Knesset plenum
Knesset plenum Adina Waldman, Knesset PR

A bill which would outlaw gay conversion therapy passed its preliminary hearing in the Knesset Wednesday afternoon.

The bill, which was drafted by MK Nissan Horowitz (Meretz), would ban the controversial practice of treating homosexuals with the aim of reversing same-sex attraction.

In its preliminary vote, the 120-member Knesset backed the bill by a margin of 42 to 36, after the coalition split, with Blue and White backing the proposed law, while haredi lawmakers and the Likud opposed it - with the exception of Likud minister Amir Ohana.

After the vote, haredi lawmakers fumed at Blue and White chief and Alternate Prime Minister Benny Gantz for endorsing the bill, threatening not to back him when he rotates in as prime minister midway through the government’s three-year term.

"We won't cooperate with Blue and White. But the Likud government was also a disappointment," said MK Moshe Gafni (United Torah Judaism). "Where was Prime Minister Netanyahu? And why did Amir Ohana vote in favor," Gafni continued, referring to the Likud Internal Security minister, who is openly homosexual. "Are they considering us at all?"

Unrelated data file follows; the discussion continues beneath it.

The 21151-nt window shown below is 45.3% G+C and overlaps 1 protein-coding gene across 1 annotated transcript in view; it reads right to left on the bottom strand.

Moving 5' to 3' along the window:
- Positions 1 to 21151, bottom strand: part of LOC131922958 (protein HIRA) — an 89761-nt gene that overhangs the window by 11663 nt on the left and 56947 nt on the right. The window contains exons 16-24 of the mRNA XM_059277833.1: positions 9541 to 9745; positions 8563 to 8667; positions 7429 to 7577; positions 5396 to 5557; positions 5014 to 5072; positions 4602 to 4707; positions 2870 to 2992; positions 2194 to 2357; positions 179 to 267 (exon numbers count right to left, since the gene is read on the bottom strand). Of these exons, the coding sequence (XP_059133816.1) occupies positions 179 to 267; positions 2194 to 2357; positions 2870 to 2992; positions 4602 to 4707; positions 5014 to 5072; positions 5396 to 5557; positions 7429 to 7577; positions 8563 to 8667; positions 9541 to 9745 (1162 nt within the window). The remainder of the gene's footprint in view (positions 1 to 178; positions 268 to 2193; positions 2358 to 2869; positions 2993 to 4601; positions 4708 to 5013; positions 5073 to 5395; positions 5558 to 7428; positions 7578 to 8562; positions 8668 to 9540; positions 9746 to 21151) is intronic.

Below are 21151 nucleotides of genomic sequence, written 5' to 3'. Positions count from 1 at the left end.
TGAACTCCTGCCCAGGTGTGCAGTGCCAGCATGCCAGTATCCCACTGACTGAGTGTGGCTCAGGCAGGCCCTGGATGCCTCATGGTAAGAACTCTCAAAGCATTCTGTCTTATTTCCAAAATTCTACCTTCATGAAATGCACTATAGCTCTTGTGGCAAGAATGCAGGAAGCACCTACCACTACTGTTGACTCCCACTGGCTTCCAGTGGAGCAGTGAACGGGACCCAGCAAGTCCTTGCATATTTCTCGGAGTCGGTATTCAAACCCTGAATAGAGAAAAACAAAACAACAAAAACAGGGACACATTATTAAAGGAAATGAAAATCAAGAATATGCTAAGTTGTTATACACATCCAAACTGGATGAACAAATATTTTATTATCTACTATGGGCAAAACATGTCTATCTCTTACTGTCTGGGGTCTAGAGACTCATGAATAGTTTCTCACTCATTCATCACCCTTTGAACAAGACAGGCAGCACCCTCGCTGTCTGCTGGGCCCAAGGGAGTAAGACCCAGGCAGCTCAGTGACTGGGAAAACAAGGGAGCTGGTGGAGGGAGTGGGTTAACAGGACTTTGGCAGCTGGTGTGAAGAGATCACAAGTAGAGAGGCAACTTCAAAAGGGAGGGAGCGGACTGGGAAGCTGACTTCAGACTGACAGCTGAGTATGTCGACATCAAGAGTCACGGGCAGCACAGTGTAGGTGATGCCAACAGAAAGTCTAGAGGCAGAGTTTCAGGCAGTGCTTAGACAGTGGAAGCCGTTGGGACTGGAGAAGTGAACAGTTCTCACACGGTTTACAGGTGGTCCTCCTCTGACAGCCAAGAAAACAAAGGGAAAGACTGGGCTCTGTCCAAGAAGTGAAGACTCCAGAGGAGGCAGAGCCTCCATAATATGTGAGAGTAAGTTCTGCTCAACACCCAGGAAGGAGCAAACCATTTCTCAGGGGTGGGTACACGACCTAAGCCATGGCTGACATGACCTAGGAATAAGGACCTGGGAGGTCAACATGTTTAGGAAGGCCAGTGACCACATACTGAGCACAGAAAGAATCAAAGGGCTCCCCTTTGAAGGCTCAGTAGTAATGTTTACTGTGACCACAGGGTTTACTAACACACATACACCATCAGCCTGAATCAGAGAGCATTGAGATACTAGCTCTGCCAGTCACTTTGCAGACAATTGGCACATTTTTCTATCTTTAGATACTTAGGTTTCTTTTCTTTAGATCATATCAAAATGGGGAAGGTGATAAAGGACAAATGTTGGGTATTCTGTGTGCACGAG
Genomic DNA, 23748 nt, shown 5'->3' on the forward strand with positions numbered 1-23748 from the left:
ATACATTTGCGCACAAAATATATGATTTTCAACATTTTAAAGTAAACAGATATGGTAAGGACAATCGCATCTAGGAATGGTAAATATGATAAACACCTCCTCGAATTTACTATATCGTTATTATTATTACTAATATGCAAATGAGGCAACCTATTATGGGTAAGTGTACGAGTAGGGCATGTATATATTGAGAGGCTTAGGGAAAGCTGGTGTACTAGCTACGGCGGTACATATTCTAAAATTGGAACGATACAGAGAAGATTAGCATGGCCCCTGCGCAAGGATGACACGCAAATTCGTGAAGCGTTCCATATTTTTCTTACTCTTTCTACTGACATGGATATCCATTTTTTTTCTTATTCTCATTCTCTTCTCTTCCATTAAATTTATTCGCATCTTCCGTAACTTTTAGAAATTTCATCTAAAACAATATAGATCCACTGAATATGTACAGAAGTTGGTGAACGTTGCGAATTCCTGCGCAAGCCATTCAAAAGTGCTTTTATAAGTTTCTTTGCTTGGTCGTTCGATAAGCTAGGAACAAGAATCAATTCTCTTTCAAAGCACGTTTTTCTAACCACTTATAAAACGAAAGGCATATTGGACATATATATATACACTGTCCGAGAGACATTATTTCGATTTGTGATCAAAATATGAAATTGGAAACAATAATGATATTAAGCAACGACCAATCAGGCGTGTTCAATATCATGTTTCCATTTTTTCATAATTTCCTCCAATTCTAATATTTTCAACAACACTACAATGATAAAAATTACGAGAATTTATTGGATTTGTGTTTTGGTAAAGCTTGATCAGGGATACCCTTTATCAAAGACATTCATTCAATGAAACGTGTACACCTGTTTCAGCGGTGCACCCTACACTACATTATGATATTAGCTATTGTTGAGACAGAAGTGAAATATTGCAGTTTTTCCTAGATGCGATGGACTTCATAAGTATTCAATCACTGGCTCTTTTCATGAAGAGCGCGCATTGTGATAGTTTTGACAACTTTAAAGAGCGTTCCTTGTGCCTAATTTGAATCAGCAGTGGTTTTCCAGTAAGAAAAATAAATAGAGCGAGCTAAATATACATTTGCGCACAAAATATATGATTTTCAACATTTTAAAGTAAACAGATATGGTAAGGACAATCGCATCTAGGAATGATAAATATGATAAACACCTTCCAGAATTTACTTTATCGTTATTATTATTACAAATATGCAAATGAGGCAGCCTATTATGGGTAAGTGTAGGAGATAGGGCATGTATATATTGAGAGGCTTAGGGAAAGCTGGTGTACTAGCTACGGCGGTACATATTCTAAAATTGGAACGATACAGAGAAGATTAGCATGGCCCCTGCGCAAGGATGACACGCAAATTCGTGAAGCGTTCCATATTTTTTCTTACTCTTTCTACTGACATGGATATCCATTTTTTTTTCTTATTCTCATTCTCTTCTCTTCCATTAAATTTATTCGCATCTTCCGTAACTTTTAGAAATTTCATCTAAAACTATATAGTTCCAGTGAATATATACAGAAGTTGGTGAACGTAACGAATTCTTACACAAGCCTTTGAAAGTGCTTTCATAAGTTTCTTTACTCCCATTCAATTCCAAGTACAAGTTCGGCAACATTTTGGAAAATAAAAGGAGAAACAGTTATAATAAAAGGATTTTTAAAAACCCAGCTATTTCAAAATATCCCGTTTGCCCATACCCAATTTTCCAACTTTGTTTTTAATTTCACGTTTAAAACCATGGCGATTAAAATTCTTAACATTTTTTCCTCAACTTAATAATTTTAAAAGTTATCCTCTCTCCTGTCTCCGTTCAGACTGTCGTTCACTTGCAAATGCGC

But haredi lawmakers also slammed Prime Minister Netanyahu for failing to enforce the coalition agreement – which bars coalition members from supporting laws not backed by the ministerial committee for legislation – effectively enabling Blue and White to back the bill.

“If the Likud isn’t able to muster a majority against [the bill] on an issue that is so important to the haredi public, he is lost," said Deputy Minister Meir Porush (United Torah Judaism).

If the bill is passed in all its Knesset votes, therapists who perform conversion therapy could face not only fines and the loss of professional accreditation, but also jail time.

A controversial practice in the West, conversion therapy spans a wide number of techniques intended to reverse a person’s same-sex attractions.

Condemned by LGBT groups, who claim conversion therapy harms patients, the practice has also been criticized by prominent health and mental health organizations, many of which have questioned its efficacy.

Supporters of conversion therapy, however, have rejected condemnations of the practice, claiming that opponents are motivated by ideological and political interests, and that conversion therapy can, in fact, be carried out in a safe and effective manner.